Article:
Why Uganda? HIV/AIDS is the most serious health problem in Uganda today and the leading cause of death for adults: About 1.5 million people (10% of the total population and 20% of sexually active men and women) are estimated to be infected with the HIV virus. Uganda also has the youngest population in the world – over 50% under the age of 15 and they are facing challenges such as overwhelming poverty, AIDS and other diseases, environmental degradation, and the highest youth unemployment rate worldwide – 83%. However, the current education in Uganda leaves youth unprepared to create and lead solutions. This is where Educate! comes in. Today, Educate! is empowering 1,400 high-school aged youth at 24 partner high schools across Uganda, and developing a model of education that can be applied universally. Their main goal is to create Changemakers, which they define as someone who starts a business, a community or advocacy initiative, or is a leader within an organization. “We believe these Changemakers will be the agents to solve their communities’ problems and will track key details of their impact – jobs created, businesses and community initiatives started, and people impacted. Our long-term goal is to create a structure in each country we operate that creates 6,000 Changemakers annually, as measured two years after high school graduation,” according to a company statement.
One Educate! story that shows the difference this program can make is Lillian Aero’s. She founded the Namugongo Good Samaritan Project, which now employs 56 HIV/AIDS affected widows to make jewelry and helps find markets for their product. She has changed the lives of 56 women who now have a source of income. These women will likely go on to positively impact others, demonstrating
exponential empowerment at its finest. You can find more information about Lillian’s project here.
Another story is George William Bakka who started a microfinance and business incubator for youth, which came in 2nd in the Anzisha Prize for Youth Entrepreneurs in Africa. According to the press release for the contest:
“More than 80% of entrepreneurial ventures in Uganda collapse within the first few years of operation. George believes that this disparity is linked to the nation’s failure to provide an environment that cultivates enterprising people and prepares them to build sustainable commercial ventures. George’s solution was to stimulate and support local ventures by providing training, mentorship, and access to capital to young people with bright ideas. AFC began with a micro-credit program which provided start-up capital of $50 each to young people with good business plans. The incubated ventures included businesses in fashion and jewellery design, brick-laying, and baking. Each business has repaid its initial loan and continues to grow. George’s introductory video can be viewed here.”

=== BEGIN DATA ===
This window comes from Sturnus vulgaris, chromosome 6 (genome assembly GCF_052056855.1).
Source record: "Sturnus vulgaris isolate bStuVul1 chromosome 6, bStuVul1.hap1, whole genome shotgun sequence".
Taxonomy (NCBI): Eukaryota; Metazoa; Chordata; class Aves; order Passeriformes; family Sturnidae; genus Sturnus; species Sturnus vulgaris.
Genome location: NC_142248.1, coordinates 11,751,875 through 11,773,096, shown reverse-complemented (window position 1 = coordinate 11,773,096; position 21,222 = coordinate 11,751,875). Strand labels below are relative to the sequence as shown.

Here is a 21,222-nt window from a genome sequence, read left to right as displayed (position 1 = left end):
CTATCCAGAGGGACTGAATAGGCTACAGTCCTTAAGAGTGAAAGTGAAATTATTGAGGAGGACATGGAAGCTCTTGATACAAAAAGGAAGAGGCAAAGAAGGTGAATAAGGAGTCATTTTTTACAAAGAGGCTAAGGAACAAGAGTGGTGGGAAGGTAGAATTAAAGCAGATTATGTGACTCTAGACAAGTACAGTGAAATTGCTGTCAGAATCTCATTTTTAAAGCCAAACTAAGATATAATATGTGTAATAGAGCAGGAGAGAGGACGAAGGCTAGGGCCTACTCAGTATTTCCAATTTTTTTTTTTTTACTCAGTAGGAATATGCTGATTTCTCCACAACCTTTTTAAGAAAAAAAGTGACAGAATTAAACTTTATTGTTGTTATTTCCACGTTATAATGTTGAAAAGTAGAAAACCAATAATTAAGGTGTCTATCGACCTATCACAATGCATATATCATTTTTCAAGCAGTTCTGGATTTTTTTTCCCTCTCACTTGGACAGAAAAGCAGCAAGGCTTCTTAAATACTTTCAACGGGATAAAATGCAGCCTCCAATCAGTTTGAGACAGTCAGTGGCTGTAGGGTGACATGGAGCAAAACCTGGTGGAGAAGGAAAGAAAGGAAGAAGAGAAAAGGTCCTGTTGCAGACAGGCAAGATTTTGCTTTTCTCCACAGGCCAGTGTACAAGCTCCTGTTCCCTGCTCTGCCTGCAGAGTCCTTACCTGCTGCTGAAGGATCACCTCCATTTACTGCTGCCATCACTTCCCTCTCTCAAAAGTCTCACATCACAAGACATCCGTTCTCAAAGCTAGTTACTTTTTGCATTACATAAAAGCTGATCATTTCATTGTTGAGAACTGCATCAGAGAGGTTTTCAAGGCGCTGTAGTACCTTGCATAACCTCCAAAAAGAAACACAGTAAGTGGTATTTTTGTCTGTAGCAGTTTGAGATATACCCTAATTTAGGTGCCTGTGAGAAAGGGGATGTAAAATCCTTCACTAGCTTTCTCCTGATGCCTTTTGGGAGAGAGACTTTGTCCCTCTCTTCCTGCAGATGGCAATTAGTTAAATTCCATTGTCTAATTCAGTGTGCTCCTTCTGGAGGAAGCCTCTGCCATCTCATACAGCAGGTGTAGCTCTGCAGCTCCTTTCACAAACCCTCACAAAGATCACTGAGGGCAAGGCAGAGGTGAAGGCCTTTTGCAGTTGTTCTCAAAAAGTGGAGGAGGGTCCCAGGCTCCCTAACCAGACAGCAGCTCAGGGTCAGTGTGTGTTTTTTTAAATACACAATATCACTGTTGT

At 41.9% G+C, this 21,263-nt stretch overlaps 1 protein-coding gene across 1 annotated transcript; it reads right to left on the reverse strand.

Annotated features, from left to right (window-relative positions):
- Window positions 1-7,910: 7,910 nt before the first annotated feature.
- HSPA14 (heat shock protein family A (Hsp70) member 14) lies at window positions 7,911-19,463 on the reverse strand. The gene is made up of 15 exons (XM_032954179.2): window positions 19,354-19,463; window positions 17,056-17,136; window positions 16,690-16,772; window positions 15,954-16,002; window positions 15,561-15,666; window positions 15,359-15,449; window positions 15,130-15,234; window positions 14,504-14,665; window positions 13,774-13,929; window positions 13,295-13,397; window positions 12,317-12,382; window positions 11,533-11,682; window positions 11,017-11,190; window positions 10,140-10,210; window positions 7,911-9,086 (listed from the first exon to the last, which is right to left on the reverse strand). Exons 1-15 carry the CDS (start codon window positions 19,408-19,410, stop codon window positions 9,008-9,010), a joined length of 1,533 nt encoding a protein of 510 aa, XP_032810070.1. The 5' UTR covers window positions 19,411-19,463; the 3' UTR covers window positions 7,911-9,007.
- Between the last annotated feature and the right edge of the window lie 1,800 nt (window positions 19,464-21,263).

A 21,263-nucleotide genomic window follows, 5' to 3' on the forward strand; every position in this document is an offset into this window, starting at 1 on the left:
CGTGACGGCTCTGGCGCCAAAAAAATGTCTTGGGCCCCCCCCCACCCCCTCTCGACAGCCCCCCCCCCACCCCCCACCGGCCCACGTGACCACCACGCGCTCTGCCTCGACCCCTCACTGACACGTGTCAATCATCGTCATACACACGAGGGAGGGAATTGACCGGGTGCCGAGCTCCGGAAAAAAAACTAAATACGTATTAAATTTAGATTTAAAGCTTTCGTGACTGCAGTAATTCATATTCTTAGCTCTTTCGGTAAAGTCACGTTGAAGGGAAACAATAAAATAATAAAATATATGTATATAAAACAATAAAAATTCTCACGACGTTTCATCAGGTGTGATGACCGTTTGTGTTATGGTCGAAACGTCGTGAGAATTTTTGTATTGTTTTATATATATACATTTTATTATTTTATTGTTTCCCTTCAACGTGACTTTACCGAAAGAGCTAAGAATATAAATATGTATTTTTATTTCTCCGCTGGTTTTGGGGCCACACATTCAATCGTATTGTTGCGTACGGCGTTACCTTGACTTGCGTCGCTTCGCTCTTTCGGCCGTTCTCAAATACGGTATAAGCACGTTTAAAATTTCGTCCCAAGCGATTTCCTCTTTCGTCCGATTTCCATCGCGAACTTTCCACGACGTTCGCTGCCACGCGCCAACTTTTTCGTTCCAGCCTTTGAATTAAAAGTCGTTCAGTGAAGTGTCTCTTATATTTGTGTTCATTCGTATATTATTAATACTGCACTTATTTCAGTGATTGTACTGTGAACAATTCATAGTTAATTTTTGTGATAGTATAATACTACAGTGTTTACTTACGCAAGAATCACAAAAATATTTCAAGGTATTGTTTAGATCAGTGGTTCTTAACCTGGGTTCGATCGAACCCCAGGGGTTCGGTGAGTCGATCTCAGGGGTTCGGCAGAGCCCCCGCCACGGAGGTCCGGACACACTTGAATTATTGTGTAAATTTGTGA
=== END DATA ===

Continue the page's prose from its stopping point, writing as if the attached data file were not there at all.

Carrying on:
In Fall 2011, 62% (212 students) of Educate!’s second graduating class were already Changemakers, having started a business or community initiative while still in high school. Boris Bulayev, Executive Director of Educate!, told The Grindstone, next year they will be working directly with 2,000 new students to supplement the roll-out of the new national entrepreneurship curriculum they helped write which has been incorporated into Uganda’s national entrepreneurship curriculum and into 1,000 of its high schools. This curriculum, which will be used in 1,000 schools, will reach over 45,000 students annually.
Entrepreneurs in Africa can make an impact but they have to be given the chance.
For more information on World AIDS Day, go to ONE.org.